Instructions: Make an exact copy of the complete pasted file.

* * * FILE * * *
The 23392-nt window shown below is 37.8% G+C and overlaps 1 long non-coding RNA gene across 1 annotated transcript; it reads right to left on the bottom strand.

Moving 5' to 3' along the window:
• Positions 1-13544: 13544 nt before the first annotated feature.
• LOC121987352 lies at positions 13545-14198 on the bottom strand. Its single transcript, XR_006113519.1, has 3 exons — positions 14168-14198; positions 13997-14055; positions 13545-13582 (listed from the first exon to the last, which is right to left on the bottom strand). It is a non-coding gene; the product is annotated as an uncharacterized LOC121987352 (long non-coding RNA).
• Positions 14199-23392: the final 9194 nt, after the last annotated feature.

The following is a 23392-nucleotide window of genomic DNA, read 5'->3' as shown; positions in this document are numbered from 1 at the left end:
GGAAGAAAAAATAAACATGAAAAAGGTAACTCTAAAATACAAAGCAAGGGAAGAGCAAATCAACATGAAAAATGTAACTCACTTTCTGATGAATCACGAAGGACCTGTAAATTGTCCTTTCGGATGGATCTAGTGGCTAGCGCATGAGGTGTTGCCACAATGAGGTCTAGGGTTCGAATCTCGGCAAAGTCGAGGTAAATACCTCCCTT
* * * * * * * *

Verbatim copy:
The 23392-nt window shown below is 37.8% G+C and overlaps 1 long non-coding RNA gene across 1 annotated transcript; it reads right to left on the bottom strand.

Moving 5' to 3' along the window:
• Positions 1-13544: 13544 nt before the first annotated feature.
• LOC121987352 lies at positions 13545-14198 on the bottom strand. Its single transcript, XR_006113519.1, has 3 exons — positions 14168-14198; positions 13997-14055; positions 13545-13582 (listed from the first exon to the last, which is right to left on the bottom strand). It is a non-coding gene; the product is annotated as an uncharacterized LOC121987352 (long non-coding RNA).
• Positions 14199-23392: the final 9194 nt, after the last annotated feature.

The following is a 23392-nucleotide window of genomic DNA, read 5'->3' as shown; positions in this document are numbered from 1 at the left end:
GGAAGAAAAAATAAACATGAAAAAGGTAACTCTAAAATACAAAGCAAGGGAAGAGCAAATCAACATGAAAAATGTAACTCACTTTCTGATGAATCACGAAGGACCTGTAAATTGTCCTTTCGGATGGATCTAGTGGCTAGCGCATGAGGTGTTGCCACAATGAGGTCTAGGGTTCGAATCTCGGCAAAGTCGAGGTAAATACCTCCCTT